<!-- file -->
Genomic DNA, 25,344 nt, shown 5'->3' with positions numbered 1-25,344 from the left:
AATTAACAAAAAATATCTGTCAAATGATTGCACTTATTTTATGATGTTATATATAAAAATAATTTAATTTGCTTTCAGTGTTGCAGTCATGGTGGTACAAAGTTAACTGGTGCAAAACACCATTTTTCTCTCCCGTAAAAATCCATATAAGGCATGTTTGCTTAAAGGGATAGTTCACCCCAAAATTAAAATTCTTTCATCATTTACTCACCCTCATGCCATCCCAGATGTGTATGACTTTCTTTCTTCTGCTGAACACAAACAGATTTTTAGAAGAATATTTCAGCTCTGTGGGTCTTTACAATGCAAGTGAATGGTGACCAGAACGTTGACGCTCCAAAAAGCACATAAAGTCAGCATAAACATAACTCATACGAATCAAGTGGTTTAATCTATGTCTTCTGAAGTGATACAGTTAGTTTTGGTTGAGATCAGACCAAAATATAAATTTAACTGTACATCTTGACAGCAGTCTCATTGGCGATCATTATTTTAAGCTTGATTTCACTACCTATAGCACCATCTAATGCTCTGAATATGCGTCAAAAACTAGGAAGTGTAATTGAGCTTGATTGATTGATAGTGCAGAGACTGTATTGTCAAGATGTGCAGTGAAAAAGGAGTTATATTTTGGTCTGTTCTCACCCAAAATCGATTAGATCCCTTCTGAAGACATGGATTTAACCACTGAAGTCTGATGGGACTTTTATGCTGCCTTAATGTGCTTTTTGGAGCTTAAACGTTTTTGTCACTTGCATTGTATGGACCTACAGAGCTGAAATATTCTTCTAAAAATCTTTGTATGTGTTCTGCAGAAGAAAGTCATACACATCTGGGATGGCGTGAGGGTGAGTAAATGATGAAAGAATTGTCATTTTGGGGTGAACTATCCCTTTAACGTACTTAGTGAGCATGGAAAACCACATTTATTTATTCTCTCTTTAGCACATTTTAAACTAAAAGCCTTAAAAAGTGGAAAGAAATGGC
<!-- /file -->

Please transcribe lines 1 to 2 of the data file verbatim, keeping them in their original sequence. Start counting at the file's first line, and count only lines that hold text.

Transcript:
Genomic DNA, 25,344 nt, shown 5'->3' with positions numbered 1-25,344 from the left:
AATTAACAAAAAATATCTGTCAAATGATTGCACTTATTTTATGATGTTATATATAAAAATAATTTAATTTGCTTTCAGTGTTGCAGTCATGGTGGTACAAAGTTAACTGGTGCAAAACACCATTTTTCTCTCCCGTAAAAATCCATATAAGGCATGTTTGCTTAAAGGGATAGTTCACCCCAAAATTAAAATTCTTTCATCATTTACTCACCCTCATGCCATCCCAGATGTGTATGACTTTCTTTCTTCTGCTGAACACAAACAGATTTTTAGAAGAATATTTCAGCTCTGTGGGTCTTTACAATGCAAGTGAATGGTGACCAGAACGTTGACGCTCCAAAAAGCACATAAAGTCAGCATAAACATAACTCATACGAATCAAGTGGTTTAATCTATGTCTTCTGAAGTGATACAGTTAGTTTTGGTTGAGATCAGACCAAAATATAAATTTAACTGTACATCTTGACAGCAGTCTCATTGGCGATCATTATTTTAAGCTTGATTTCACTACCTATAGCACCATCTAATGCTCTGAATATGCGTCAAAAACTAGGAAGTGTAATTGAGCTTGATTGATTGATAGTGCAGAGACTGTATTGTCAAGATGTGCAGTGAAAAAGGAGTTATATTTTGGTCTGTTCTCACCCAAAATCGATTAGATCCCTTCTGAAGACATGGATTTAACCACTGAAGTCTGATGGGACTTTTATGCTGCCTTAATGTGCTTTTTGGAGCTTAAACGTTTTTGTCACTTGCATTGTATGGACCTACAGAGCTGAAATATTCTTCTAAAAATCTTTGTATGTGTTCTGCAGAAGAAAGTCATACACATCTGGGATGGCGTGAGGGTGAGTAAATGATGAAAGAATTGTCATTTTGGGGTGAACTATCCCTTTAACGTACTTAGTGAGCATGGAAAACCACATTTATTTATTCTCTCTTTAGCACATTTTAAACTAAAAGCCTTAAAAAGTGGAAAGAAATGGC